The clashes that left several people dead and others wounded in Lebanon over the past few weeks have, for the moment, been brought under control; but the risks of the Syrian crisis spilling across the Lebanese border are set to grow, not diminish. The emergence of a de facto sanctuary in northern Lebanon for the Free Syrian Army poses a particular challenge for the government of Prime Minister Najib Mikati. Instructing the Lebanese army to seal off the border would be bitterly divisive domestically, but failure to act decisively could lead, sooner or later, to direct Syrian intervention.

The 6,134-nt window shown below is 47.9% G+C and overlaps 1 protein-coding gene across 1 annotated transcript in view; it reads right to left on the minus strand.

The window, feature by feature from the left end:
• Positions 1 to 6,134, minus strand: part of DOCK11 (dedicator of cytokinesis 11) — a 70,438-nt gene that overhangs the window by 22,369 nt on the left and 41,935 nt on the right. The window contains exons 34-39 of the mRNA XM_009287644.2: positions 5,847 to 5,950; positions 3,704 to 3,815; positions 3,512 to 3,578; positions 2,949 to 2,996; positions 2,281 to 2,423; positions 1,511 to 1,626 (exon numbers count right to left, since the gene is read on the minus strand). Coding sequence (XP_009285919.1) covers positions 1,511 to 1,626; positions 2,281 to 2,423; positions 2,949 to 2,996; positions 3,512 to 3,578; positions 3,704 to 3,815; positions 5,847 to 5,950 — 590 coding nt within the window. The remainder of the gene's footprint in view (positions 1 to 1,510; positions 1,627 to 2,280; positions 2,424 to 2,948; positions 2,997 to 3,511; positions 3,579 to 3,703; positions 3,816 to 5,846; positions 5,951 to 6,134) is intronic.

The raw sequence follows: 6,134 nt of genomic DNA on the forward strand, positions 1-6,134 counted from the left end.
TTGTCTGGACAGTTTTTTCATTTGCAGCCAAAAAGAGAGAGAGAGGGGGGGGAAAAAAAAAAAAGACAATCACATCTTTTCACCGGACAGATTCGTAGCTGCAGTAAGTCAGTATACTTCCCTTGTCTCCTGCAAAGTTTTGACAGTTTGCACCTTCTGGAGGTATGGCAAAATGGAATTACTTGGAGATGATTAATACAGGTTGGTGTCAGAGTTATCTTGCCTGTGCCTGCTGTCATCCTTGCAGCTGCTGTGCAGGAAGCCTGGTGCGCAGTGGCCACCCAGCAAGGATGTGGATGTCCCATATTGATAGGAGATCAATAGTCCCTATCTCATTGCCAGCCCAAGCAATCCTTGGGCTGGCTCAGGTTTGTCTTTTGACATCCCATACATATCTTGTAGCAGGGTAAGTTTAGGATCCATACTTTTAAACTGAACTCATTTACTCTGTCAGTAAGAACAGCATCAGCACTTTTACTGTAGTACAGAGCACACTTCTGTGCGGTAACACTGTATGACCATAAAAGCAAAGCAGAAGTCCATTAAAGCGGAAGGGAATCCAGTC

The signs are there. The Lebanese authorities have already received several warnings from Syria demanding an end to the flow of rebels and weapons across their common border. Journalists with access to decision-makers in Damascus relay the message that the Mikati government’s policy of “warding off evil” — i.e. formal neutrality — is no longer tolerable, since it is not preventing northern Lebanon from being used as a support base for the Free Syrian Army.